On Twitter, the thing I probably write most often is “Betsy DeVos is a monster” in reply to stories about her.
Now, if you don’t know much about DeVos, you might be thinking, “OK, I get that you don’t agree with her policies, but she’s not an actual monster.”
To which I say, “Oh, she is.”
After all, one of the worst things a person can do is hurt children. And DeVos hurts children like it’s her job. Because it is.
Or, rather, that’s what she’s chosen to do as the Secretary of Education under Donald Trump.
Granted, she’s not physically hurting kids. But she also doesn’t seem particularly interested in stopping kids from getting hurt, or killed for that matter.
After the shooting at Marjory Stoneman Douglas High School in Florida, I couldn’t help but notice how totally absent DeVos was. Especially since the students there became household names fighting for gun control and refusing to accept that they were acceptable collateral damage in this country’s obsession with guns.
True, DeVos did visit the school, but the students said she basically “pet a dog and left,” in reference to the therapy dogs that had been brought to campus to help the grieving students and faculty return to school.
To most people, the idea of guns in school is completely insane. The vast majority of Americans are like, “GTFO with that.”
But not DeVos.
“[Teachers having guns in the classroom] should be an option for states and communities to consider,” she told Lesley Stahl during a “60 Minutes” interview. And I hesitate to think of, like, my first-grade teacher, Mrs. Zorhoff, ever having a gun and being trained in that way. But for those who are — who are capable — this is one solution that can and should be considered. But no one size fits all. Every state and every community is going to address this issue in a different way.”
To which DeVos sadly did not add, “And since anyone who supports such a thing has no business having anything to do with schools, I hereby resign on national TV.”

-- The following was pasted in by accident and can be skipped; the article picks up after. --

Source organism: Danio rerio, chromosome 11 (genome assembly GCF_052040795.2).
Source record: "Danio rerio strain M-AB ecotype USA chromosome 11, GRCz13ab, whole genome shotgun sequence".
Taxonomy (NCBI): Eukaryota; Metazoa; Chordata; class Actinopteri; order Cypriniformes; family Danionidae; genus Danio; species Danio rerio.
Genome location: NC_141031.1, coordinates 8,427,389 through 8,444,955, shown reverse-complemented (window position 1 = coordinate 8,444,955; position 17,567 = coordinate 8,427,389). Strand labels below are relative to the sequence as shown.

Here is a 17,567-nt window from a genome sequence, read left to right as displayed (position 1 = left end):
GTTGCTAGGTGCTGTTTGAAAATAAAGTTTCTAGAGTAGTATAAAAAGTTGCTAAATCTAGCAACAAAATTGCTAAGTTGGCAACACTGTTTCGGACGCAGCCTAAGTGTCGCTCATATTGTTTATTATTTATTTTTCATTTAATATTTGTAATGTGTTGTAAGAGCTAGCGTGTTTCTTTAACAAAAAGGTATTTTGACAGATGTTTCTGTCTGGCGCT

When Stahl asked DeVos what she’s actually doing about gun violence, DeVos said she’s going to “head up a task force,” which is corporate speak for, “Nothing.”
Stahl asked DeVos what accomplishments she’s most proud of as Ed Secretary, and DeVos said, “We’ve begun looking at and rolling back a lot of the overreach of the federal government in education.”
And while “overreach” sounds bad, the things DeVos has been working to roll back include the Obama administration’s guidance for restroom use by transgender students, which dared suggest that trans students be allowed to use the restroom that corresponds with their gender identity.
DeVos also wanted to roll back Obama guidance on “discriminatory discipline,” which is the problem of great disparities in the severity and frequency of discipline dished out to white and black students. When Stahl asked if this was an example of institutional racism, Devos basically shrugged it off.
She also revamped the Title IX guidelines for handling college sexual assault. As CBS News put it, “She’s allowing colleges to require stronger evidence from accusers, and give the accused a greater benefit of the doubt.”
Imagine that: a Trump administration official who thinks that sexual-assault victims have it too easy when it comes to reporting their assaults.
During the “60 Minutes” interview, Stahl asked DeVos why people hate her so much.
“I’m more misunderstood than anything,” she replied.
Huh. If she thinks she’s misunderstood, imagine how being a transgender student who needs to use the bathroom feels.
Did I mention that DeVos is a monster?
D’Anne Witkowski is a poet, writer and comedian living in Michigan with her wife and son. She has been writing about LGBT politics for over a decade. Follow her on Twitter @MamaDWitkowski.